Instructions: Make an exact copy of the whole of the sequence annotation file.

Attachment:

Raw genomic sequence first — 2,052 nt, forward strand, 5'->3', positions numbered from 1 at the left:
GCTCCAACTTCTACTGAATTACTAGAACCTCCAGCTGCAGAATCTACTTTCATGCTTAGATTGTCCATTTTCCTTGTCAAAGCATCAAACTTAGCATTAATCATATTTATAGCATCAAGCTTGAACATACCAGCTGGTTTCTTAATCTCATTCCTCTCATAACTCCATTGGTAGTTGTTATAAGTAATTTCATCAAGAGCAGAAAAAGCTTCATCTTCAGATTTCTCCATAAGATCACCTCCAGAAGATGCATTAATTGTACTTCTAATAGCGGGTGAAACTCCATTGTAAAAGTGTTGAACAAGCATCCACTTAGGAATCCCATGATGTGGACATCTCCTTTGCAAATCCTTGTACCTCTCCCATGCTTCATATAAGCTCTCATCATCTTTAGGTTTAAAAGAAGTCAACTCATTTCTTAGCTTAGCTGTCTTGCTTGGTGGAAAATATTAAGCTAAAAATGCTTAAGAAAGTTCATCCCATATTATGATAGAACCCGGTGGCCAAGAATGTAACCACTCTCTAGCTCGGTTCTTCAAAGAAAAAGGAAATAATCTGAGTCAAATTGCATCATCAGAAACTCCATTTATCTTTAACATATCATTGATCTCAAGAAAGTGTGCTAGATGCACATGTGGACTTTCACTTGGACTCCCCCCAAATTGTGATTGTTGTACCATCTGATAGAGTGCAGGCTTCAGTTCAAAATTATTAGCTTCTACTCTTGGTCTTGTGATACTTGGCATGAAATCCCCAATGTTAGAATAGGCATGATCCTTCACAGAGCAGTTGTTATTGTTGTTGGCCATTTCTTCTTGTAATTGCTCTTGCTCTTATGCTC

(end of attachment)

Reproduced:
Raw genomic sequence first — 2,052 nt, forward strand, 5'->3', positions numbered from 1 at the left:
GCTCCAACTTCTACTGAATTACTAGAACCTCCAGCTGCAGAATCTACTTTCATGCTTAGATTGTCCATTTTCCTTGTCAAAGCATCAAACTTAGCATTAATCATATTTATAGCATCAAGCTTGAACATACCAGCTGGTTTCTTAATCTCATTCCTCTCATAACTCCATTGGTAGTTGTTATAAGTAATTTCATCAAGAGCAGAAAAAGCTTCATCTTCAGATTTCTCCATAAGATCACCTCCAGAAGATGCATTAATTGTACTTCTAATAGCGGGTGAAACTCCATTGTAAAAGTGTTGAACAAGCATCCACTTAGGAATCCCATGATGTGGACATCTCCTTTGCAAATCCTTGTACCTCTCCCATGCTTCATATAAGCTCTCATCATCTTTAGGTTTAAAAGAAGTCAACTCATTTCTTAGCTTAGCTGTCTTGCTTGGTGGAAAATATTAAGCTAAAAATGCTTAAGAAAGTTCATCCCATATTATGATAGAACCCGGTGGCCAAGAATGTAACCACTCTCTAGCTCGGTTCTTCAAAGAAAAAGGAAATAATCTGAGTCAAATTGCATCATCAGAAACTCCATTTATCTTTAACATATCATTGATCTCAAGAAAGTGTGCTAGATGCACATGTGGACTTTCACTTGGACTCCCCCCAAATTGTGATTGTTGTACCATCTGATAGAGTGCAGGCTTCAGTTCAAAATTATTAGCTTCTACTCTTGGTCTTGTGATACTTGGCATGAAATCCCCAATGTTAGAATAGGCATGATCCTTCACAGAGCAGTTGTTATTGTTGTTGGCCATTTCTTCTTGTAATTGCTCTTGCTCTTATGCTC